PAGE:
Thankfully, I was able to borrow a battery-operated soldering iron to resolder the wire. I wedged a voberry head inside the pusher cover, to prevent the pusher from kicking itself out again. Once I have more time, I also intend to also add some mag guides in the magwell to prevent mags from tilting.


During the time fixing my Bullpup RS, I missed a round of Squad Survival.

The next round was Space Pope.

Right at the start, the Traitor revealed themselves and tagged the General. Now with no reason to conceal their identity, the Space Pope revealed themselves and the humans formed a tight defensive circle around them. However, poor situational awareness and persistent zombie charges resulted in the human group being whittled down slowly. The release of Tanks sped this up substantially, to the point where there was about a 2:1 zombie-human ratio when the Husk was released.

The last couple of minutes were frantic and chaotic, with darts flying in every direction and people everywhere. In one particular skirmish, the three or so Tanks charged in simultaneously from different directions, which caused disarray in what was left of the human defenders. Although the three Tanks were all stunned, they left a substantial opening for other zombies to move in, and I was tagged by one of these zombies. The Space Pope was tagged shortly after, for a zombie victory with around 2.5 minutes left.


After lunch, we had another round of Space Pope.

This time, I was selected as the Traitor. Early on, the zombies seemed to fare much worse than the previous round, with a lot less random tags and a fair amount more humans. Even the release of Tanks didn’t help too much, with zombie numbers still left quite low. I’d heard a suggestion of who the Space Pope was, and was planning my attack, when suddenly another human revealed themself as a Traitor and tagged the General. Having believed that there was only one Traitor, I checked with some of the other admins on what happened and what to do. After about a minute, they confirmed that there was only one Traitor picked, but the other person genuinely believed that they had been selected. As such, I resumed play as an ordinary human.

The rest of the round was a bit of a zombie slaughter. Even with increased numbers and all mutations, the zombies struggled to make much headway into the human defences. Ultimately, sheer numbers and firepower were simply too much, and the humans easily held out for a human victory.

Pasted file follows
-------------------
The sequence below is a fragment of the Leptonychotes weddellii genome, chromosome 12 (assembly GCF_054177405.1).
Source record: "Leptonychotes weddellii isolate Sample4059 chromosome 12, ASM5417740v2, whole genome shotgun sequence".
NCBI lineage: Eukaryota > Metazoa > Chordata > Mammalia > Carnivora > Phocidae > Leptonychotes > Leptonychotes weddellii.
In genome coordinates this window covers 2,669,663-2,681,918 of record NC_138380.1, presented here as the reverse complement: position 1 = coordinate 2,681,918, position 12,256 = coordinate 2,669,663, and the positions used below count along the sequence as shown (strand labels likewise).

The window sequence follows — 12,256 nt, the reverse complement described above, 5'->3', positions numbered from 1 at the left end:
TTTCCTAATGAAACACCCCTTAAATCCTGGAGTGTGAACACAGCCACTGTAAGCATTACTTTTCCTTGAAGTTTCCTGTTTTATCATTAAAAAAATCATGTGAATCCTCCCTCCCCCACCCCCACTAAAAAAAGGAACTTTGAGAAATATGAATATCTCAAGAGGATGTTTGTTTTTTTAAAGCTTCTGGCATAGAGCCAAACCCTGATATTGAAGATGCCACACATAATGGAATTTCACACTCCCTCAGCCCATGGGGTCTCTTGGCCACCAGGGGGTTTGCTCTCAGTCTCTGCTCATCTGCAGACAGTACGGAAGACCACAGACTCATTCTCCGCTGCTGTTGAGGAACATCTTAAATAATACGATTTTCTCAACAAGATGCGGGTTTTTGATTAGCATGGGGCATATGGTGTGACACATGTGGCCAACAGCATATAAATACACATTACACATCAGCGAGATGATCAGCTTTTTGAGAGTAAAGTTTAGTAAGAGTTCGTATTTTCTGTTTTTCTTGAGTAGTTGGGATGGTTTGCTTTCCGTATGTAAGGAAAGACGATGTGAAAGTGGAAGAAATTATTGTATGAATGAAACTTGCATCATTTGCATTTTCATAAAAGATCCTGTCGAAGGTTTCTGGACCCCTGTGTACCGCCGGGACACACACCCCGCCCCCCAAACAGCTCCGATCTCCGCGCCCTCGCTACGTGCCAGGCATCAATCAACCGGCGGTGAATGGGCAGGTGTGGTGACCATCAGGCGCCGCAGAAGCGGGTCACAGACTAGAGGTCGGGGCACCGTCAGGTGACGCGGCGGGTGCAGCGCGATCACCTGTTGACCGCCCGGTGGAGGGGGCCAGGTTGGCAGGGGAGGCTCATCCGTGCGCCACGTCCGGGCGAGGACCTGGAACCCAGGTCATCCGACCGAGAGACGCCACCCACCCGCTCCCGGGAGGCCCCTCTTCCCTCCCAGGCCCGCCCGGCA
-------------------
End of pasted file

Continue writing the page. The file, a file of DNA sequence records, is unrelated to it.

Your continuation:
Our last game was a round of VIP Survival.

For this round, we designated the Husk VIP with a Buzz Bee Predator (single-shot bolt action thing), and the Tank VIP with a stock X-Shot Turbo Advance (very weak, even by stock blaster standards). The zombies were allowed to start with Infector weapons, as well as one small and one big shield. From the beginning, I stuck with a small group of humans and we stayed towards the north, with a great view of the other human groups being herded around by the zombies. The Husk VIP was tagged relatively early. By the time the zombie group approached us, they had grown substantially in size, to at least a dozen or so.

We slowly moved towards a corner to draw the zombies closer in. We planned to push directly through the group, which once we crossed over would give us a good distance between us and the zombies. Unfortunately, this didn’t quite go to plan. We engaged the zombies, stunning many of the ones directly ahead of us, and ran past. During this, I was hit on the foot by the Husk, and I believe one or two more humans were tagged as well. With the group now with less numbers than expected, and the zombies receiving Tank reinforcements, the rest of the group was quickly overwhelmed and tagged.

The remaining humans were split into multiple small groups, no more than 3 or 4 per group. These made for easy pickings for a decently sized zombie horde with all upgrades, and each group was overwhelmed one by one.


There’s not much new that came out of this event, though it was still a good amount of fun. Coordination and situational awareness still trump raw firepower when it comes to end game survival, and having both is a fearsome combination that can overcome extreme odds.


You can find the same post on my own blog: Outback Nerf

  • Justus Carnley

    I love game reports!